‘The way things were going… it wasn’t going’
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Hey there, time traveller!
This article was published 12/01/2014 (3131 days ago), so information in it may no longer be current.
Claude Noel and Perry Pearn were pink-slipped by the Winnipeg Jets Sunday morning. And, not surprisingly, those left behind felt like they had a good deal of blood on their hands.
“We feel entirely responsible,” said Blake Wheeler Sunday at MTS Iceplex, a day that was supposed to be set aside for practice but instead became a farewell to their head coach. “Ultimately, we’re the ones on the ice not getting the job done. I think we’re all responsible, but as players we really need to look at ourselves. This is an indication of the product we’re putting on the ice right now.
“The way we’ve been going, some sort of change was probably inevitable. Unfortunately, this is going to have to be a wake-up call for our team. I don’t want to say anything was needed because those are two good guys that lost their job today. It’s tough, but the way things were going… it wasn’t going. If this is what it’s going to take to get us pointed in the right direction then I guess that’s what needed to happen.”
The Jets, 19-23-5, had reeled off three straight wins after Christmas but are now in the midst of a five-game nosedive. Frustration levels were at an all-time high; confidence levels at new lows.
“We just fell off the rails,” said Wheeler. “We came back after the New Year and things were looking good with three straight wins. I don’t know, to be honest with you. It’s just kind of been one thing after another that has been leading up to this point. It’s been this year, it’s been last year, it’s been the year before… it’s kind of been the same thing over and over again. You take two steps forward and then two steps back all the time.”
Jets’ captain Andrew Ladd said he would try to reach out to Noel, the team’s coach here in Winnipeg for the 2 ½ years since its’ relocation from Atlanta.
“Yeah, I will. I don’t know what I’m going to say right now, to be honest with you,” said Ladd. “You spend 2 1/2 years with a guy, and everyone knows Claude… he always comes to the rink with a great attitude and a smile on his face. I think a lot of people in here enjoyed working with him.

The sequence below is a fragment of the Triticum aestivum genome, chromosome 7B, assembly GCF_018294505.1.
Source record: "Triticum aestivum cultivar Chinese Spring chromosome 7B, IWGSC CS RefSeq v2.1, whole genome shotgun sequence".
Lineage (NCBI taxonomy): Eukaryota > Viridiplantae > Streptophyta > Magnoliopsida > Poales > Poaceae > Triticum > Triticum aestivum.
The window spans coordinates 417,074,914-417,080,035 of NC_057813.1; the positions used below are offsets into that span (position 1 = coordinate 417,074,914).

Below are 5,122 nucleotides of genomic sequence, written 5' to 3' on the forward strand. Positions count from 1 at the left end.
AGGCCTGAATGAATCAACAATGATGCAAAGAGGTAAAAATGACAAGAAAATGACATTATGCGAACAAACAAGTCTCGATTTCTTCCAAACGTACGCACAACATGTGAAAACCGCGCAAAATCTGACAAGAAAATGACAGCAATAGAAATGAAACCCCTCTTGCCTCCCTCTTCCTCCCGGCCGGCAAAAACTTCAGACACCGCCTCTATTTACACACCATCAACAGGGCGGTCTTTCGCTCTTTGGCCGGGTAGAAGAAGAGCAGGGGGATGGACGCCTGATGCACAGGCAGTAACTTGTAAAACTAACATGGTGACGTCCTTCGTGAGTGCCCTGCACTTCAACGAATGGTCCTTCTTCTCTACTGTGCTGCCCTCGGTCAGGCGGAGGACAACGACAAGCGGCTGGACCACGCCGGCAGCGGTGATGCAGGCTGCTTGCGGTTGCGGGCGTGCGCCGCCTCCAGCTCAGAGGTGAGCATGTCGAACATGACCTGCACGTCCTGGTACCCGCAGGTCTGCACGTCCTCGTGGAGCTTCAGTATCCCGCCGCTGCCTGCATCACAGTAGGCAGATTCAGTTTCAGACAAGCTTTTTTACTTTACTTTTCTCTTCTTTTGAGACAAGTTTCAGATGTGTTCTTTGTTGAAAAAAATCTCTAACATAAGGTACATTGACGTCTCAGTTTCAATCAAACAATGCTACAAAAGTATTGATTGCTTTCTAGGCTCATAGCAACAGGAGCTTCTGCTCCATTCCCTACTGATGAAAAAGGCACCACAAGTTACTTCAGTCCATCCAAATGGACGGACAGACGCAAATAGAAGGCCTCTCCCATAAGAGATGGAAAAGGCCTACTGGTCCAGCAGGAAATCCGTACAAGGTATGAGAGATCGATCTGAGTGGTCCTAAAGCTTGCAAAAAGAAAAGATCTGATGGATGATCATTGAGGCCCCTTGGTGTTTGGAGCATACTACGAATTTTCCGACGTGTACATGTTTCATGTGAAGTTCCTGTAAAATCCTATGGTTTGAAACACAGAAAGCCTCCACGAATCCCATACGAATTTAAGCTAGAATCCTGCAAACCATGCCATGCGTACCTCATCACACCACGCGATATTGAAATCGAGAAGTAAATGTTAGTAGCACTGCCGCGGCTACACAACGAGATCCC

“It’s tough to see. They worked extremely hard to try and get this thing on track. As a player you feel let them down in a lot of different ways.”
Asked why he thought this team had headed south this season, what with expectations inside the organization they could push for a playoff spot, Ladd was as lost as those who have watched this outfit spike and crash all year.
“I’ve been trying to wrap my head and figure it out for a while now,” said Ladd. “Hopefully this brings some energy to this group and desperation that we need right now.
“This group, we talk all the time about trying to create something here where it’s expected to show up every day and play a certain way, work a certain way and create an identity not only for this room but for this whole organization. That’s what we’re still striving to do.
“It’s part of what sometimes happens. Things get stale and I think it’s part of what Chevy was to do here is shake things up and get everyone in this room going. As a player you have to look yourself in the mirror first and figure out what you have to do to get better and help this group. If we all do that, we’ll take a step forward.”